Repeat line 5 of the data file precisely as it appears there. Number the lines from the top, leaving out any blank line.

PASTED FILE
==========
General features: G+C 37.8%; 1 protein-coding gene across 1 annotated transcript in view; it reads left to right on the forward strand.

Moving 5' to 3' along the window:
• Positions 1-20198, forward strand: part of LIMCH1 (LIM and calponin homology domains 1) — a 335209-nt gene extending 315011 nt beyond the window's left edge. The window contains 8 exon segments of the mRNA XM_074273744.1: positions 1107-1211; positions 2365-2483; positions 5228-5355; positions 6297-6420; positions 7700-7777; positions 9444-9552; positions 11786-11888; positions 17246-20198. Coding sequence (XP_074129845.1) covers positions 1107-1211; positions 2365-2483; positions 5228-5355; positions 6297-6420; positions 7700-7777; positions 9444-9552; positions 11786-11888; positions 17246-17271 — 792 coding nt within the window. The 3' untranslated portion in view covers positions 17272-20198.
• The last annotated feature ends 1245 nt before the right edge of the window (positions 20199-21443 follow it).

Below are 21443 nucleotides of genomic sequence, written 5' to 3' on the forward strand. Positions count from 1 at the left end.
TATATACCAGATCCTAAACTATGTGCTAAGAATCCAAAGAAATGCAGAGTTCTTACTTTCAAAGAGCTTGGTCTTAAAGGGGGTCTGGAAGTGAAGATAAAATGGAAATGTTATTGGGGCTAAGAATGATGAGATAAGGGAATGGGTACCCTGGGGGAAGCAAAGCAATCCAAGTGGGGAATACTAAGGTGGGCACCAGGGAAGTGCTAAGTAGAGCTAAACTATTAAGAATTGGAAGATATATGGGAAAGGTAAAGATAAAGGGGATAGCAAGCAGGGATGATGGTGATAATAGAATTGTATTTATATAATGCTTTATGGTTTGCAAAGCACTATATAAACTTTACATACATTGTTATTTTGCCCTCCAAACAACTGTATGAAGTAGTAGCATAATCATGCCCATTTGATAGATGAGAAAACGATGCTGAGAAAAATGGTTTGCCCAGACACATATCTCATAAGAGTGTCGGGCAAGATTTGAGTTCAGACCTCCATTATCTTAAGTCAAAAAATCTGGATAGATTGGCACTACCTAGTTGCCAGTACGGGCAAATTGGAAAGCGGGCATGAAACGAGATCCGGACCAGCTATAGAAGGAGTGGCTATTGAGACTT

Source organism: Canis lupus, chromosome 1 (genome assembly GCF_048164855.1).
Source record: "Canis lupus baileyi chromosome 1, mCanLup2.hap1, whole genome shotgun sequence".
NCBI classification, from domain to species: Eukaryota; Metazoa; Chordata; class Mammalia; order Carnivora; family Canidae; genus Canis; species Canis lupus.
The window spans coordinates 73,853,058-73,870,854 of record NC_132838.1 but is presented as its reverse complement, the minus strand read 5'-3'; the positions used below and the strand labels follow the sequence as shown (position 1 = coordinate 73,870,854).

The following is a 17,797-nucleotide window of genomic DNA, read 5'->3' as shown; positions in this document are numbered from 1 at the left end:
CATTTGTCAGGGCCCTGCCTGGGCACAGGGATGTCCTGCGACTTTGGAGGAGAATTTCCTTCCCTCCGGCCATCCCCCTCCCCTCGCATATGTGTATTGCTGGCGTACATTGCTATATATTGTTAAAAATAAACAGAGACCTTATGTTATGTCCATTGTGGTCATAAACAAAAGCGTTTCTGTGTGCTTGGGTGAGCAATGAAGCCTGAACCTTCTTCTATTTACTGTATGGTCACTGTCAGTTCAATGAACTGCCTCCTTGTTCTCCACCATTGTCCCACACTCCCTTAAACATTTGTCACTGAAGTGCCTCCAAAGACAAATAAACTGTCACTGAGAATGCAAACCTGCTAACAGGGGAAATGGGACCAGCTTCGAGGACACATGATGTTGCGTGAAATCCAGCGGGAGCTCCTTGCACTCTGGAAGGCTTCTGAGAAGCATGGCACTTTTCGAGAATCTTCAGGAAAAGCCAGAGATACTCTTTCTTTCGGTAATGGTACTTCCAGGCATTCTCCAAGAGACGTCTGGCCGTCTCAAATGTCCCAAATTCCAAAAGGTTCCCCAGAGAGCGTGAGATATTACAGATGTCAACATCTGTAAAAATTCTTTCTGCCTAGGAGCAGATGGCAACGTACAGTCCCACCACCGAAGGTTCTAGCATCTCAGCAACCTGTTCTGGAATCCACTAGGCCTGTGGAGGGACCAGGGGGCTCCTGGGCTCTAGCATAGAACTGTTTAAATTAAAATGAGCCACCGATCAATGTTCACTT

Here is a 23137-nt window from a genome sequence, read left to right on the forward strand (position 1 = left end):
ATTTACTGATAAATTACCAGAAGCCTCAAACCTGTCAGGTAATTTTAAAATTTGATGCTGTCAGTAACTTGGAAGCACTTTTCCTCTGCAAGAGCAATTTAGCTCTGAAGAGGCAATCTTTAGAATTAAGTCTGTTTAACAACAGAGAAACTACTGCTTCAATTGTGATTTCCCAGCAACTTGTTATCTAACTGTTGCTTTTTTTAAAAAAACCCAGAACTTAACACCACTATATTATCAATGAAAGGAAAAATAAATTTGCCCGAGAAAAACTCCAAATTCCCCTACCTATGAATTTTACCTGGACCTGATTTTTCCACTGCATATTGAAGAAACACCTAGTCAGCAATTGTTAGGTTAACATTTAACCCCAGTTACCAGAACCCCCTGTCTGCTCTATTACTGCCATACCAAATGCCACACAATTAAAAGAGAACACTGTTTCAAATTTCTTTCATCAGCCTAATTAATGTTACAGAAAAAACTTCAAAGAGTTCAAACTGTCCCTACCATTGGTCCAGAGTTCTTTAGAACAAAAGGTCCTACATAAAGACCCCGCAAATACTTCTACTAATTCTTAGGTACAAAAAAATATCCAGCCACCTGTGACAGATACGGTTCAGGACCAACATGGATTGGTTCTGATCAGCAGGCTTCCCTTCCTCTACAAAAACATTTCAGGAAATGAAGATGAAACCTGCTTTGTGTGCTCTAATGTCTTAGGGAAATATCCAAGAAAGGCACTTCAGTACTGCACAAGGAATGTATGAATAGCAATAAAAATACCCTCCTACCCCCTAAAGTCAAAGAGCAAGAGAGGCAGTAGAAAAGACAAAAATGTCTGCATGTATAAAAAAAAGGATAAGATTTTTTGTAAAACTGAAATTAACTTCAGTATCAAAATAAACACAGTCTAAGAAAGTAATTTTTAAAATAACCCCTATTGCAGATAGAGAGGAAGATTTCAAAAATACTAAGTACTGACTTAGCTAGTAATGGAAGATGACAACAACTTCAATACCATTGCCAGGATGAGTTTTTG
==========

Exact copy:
Below are 21443 nucleotides of genomic sequence, written 5' to 3' on the forward strand. Positions count from 1 at the left end.